Tigers are familiar with the hunt, often traveling miles until they see a deer, antelope, or wild pig. A starving Bengal Tiger can eat up to 60 lbs (27 kg) in a single night.

Despite their solitary lifestyle, they are pretty affectionate toward their mates and offspring. They mate any time of the year, though they prefer winter, and litters range from two to six cubs.

The newborn cubs rely on their mothers for protection and nourishment until such a time that they can see.

They spend six months learning the hunting trade from their mom, after which they take their first steps into adulthood and hunt alone. When they grow to be two or three years old, they leave the comforts of home to start their own life.

Are Bengal Tigers Protected?

Habitat loss, poaching, human conflicts, and climate change are some of the major contributors that make Bengal Tigers endangered. These activities caused the Bengal Tiger population to dip from tens of thousands to fewer than 2,500 roaming the wild.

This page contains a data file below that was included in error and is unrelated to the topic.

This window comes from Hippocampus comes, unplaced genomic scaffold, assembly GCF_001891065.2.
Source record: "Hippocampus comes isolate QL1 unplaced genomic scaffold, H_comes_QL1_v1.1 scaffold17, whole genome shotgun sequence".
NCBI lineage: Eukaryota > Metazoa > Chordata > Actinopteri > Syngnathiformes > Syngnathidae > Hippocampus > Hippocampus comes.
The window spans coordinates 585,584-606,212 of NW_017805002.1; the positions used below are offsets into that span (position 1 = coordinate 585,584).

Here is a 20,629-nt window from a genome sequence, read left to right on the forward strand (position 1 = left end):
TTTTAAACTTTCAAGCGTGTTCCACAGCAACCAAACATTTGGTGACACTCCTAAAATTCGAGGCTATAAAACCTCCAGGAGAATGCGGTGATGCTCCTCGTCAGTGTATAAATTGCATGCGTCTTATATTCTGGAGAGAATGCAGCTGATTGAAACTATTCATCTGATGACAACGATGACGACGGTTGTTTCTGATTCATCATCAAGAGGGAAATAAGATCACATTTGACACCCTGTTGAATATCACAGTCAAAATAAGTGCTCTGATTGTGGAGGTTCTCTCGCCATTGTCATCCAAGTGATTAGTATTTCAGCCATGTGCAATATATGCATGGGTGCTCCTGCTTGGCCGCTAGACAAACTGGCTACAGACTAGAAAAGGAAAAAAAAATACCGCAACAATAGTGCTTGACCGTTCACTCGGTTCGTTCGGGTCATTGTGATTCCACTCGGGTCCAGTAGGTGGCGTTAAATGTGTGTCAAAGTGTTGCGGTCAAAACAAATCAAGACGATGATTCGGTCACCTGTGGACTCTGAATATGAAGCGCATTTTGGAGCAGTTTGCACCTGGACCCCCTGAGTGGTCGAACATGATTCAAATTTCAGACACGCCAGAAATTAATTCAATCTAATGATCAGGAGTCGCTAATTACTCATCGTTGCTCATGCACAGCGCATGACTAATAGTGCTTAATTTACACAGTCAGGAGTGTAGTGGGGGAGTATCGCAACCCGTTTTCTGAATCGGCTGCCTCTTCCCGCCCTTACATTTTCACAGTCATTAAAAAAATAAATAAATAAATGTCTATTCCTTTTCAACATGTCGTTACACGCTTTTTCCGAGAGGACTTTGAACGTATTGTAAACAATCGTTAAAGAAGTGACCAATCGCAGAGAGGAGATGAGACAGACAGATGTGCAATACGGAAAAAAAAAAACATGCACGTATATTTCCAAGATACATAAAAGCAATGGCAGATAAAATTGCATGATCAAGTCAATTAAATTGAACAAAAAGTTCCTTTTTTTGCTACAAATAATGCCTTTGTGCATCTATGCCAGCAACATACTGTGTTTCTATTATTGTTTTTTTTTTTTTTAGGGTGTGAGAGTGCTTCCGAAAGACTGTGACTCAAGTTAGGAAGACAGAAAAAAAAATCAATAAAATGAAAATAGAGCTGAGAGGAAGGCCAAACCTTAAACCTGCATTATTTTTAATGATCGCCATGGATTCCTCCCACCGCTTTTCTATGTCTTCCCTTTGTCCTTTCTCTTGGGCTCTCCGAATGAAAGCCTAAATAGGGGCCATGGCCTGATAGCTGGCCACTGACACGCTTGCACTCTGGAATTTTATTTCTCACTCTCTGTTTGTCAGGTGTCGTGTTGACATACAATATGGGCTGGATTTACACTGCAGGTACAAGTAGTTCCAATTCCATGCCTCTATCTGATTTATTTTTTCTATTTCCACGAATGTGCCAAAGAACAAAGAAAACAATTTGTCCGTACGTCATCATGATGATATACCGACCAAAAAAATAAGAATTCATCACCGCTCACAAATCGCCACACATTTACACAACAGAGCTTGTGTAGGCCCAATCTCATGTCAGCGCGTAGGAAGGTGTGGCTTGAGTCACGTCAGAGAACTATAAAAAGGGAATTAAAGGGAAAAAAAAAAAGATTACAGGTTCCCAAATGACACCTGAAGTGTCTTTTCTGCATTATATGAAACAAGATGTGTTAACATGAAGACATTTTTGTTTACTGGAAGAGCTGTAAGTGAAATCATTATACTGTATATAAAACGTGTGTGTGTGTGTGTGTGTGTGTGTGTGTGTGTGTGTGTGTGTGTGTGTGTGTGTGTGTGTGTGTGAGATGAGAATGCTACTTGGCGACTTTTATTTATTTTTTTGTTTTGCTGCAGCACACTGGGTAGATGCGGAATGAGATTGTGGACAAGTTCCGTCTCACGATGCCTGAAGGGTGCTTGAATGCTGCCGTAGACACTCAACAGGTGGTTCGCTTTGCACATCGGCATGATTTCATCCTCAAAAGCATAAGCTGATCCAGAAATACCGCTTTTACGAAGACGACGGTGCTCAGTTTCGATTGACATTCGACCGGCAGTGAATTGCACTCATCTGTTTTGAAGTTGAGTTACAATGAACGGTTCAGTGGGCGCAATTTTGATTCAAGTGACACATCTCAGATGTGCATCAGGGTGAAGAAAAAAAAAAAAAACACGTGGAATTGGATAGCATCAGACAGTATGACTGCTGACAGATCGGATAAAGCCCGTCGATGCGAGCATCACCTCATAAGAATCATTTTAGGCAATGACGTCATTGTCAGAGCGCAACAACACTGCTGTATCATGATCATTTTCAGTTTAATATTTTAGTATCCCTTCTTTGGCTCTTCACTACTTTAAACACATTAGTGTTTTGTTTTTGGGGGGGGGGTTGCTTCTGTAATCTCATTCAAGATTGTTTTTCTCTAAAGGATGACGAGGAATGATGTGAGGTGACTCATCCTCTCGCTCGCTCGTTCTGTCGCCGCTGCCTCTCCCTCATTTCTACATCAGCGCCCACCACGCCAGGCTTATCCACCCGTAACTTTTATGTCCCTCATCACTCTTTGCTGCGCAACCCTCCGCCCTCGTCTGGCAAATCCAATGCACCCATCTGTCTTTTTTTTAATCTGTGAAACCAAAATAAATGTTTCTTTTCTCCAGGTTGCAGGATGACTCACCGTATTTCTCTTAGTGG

Hunters desire them because their pelts sell for good money, while their bones and other body parts make for valuable trophies or high-value medicinal ingredients.

Infrastructure developments like road-building and logging chip away at the space that tigers have available to find a home or hunt for food.

As a result, they venture far for these things, often running into conflicts with humans who kill them to avoid harm or property damage.

Climate change affects tigers by increasing the frequency of natural phenomena like droughts, floods, and large forest fires. They destroy any available food or habitat resources.

Bengal Tigers are essential to their local ecosystem because, as apex predators, they regulate the population for the rest of the animals. Their desire to leave an area also indicates that it lacks the necessary resources to sustain life.